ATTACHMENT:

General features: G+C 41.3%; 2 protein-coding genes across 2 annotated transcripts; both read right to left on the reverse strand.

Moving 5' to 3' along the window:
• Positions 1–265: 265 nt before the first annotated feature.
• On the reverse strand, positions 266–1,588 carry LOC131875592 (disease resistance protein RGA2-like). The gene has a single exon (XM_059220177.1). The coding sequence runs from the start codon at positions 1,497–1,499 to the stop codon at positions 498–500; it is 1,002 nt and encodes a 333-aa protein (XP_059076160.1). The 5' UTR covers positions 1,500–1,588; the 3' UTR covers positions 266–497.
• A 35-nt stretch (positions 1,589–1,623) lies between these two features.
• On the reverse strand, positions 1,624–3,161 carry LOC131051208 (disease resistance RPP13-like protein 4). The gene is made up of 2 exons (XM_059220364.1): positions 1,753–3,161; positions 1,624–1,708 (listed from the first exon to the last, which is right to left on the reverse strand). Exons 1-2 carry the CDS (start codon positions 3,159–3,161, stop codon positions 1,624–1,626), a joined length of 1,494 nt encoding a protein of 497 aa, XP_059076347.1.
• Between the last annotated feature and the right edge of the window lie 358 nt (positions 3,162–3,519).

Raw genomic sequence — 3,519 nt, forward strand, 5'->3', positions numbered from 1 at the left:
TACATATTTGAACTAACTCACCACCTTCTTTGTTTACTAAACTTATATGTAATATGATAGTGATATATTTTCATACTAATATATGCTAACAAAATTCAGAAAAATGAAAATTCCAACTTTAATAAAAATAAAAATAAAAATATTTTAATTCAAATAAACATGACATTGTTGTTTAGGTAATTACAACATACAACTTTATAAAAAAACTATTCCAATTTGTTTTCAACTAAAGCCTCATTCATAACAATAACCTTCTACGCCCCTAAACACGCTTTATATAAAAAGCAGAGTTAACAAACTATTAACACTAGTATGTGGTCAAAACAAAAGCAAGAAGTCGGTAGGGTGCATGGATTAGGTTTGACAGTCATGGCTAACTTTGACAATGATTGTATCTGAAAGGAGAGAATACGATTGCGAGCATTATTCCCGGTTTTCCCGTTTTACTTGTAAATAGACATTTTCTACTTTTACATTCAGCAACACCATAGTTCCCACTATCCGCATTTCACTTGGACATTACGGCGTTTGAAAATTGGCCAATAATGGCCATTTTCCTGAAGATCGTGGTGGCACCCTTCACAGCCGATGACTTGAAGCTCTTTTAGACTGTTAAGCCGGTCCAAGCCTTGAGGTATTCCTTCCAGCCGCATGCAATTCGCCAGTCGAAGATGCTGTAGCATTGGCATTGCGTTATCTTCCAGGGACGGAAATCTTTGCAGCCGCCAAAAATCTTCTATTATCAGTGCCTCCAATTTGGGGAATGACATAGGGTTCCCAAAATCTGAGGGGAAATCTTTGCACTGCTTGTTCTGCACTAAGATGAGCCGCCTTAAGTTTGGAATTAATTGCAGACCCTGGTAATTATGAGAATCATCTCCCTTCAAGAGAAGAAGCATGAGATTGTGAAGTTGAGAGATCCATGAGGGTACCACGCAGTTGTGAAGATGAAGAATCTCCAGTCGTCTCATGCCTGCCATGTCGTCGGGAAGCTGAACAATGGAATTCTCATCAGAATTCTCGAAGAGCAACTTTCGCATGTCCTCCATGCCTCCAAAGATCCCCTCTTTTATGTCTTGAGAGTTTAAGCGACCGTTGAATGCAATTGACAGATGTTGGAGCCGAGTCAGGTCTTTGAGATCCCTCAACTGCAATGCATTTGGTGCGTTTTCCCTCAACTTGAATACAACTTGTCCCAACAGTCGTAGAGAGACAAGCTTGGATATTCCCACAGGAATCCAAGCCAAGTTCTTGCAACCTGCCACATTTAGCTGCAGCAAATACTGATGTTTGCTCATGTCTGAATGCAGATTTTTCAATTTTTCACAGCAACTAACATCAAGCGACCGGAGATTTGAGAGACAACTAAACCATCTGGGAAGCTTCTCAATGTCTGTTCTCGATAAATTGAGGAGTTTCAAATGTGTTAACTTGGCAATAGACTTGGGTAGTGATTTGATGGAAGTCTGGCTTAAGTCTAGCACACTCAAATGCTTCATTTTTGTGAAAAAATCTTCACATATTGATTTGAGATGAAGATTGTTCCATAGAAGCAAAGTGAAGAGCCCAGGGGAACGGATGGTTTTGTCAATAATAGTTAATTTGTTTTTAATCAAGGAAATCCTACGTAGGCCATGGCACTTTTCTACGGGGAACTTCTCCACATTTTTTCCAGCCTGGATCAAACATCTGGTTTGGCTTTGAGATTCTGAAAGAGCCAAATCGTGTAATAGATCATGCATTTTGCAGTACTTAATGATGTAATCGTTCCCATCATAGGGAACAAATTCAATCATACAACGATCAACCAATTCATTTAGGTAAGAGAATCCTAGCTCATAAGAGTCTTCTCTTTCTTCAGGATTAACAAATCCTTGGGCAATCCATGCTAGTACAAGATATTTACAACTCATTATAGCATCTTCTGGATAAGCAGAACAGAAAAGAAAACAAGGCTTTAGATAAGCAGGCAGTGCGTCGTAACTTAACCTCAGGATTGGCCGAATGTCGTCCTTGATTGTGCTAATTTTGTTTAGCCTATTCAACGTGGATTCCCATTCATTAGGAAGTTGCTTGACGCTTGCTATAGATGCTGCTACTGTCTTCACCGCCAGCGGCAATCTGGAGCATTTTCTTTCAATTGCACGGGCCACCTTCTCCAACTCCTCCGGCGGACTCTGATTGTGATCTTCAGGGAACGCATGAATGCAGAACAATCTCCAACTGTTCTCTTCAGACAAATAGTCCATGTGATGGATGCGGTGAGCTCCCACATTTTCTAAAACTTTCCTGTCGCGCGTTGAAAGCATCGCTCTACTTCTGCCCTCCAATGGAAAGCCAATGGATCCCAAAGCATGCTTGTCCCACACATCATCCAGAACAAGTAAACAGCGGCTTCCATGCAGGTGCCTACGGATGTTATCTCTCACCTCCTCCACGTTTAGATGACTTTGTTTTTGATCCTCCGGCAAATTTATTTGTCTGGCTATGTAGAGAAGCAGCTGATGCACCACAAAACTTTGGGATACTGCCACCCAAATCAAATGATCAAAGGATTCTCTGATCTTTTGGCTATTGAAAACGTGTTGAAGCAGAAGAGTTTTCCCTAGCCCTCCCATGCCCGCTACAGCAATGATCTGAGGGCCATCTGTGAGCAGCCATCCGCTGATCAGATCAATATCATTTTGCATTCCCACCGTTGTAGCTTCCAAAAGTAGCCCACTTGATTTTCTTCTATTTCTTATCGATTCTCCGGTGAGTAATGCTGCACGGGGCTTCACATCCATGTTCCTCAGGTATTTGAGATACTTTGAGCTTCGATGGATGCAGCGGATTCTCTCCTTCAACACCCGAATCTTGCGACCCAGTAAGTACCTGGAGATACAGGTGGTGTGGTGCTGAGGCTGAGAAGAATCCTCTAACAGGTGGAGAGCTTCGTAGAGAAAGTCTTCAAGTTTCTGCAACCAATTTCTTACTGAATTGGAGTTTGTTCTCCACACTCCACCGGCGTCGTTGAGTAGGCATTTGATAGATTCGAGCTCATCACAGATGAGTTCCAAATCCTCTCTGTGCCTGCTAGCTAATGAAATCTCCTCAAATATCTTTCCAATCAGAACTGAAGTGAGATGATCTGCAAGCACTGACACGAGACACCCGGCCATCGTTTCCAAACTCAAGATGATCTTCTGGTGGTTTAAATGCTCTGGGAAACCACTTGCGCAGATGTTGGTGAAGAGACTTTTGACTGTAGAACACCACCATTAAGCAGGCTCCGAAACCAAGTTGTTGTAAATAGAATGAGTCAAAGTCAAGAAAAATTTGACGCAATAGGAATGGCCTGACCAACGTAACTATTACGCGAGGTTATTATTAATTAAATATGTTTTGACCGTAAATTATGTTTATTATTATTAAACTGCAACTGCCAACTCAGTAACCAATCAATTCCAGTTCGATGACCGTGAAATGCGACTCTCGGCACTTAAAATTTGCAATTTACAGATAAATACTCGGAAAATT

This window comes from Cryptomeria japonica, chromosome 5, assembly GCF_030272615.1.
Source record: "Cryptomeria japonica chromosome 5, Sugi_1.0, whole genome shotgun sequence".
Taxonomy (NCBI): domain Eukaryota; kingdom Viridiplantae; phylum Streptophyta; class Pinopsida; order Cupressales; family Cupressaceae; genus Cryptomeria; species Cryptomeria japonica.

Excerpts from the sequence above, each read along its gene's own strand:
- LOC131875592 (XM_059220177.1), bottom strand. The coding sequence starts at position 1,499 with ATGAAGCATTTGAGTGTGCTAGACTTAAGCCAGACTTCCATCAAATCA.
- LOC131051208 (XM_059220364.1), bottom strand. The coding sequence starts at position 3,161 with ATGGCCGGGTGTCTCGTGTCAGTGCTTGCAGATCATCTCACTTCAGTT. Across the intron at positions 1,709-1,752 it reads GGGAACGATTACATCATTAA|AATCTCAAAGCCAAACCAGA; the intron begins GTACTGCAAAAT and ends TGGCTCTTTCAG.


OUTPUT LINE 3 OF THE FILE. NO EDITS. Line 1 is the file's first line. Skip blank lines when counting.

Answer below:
• Positions 1–265: 265 nt before the first annotated feature.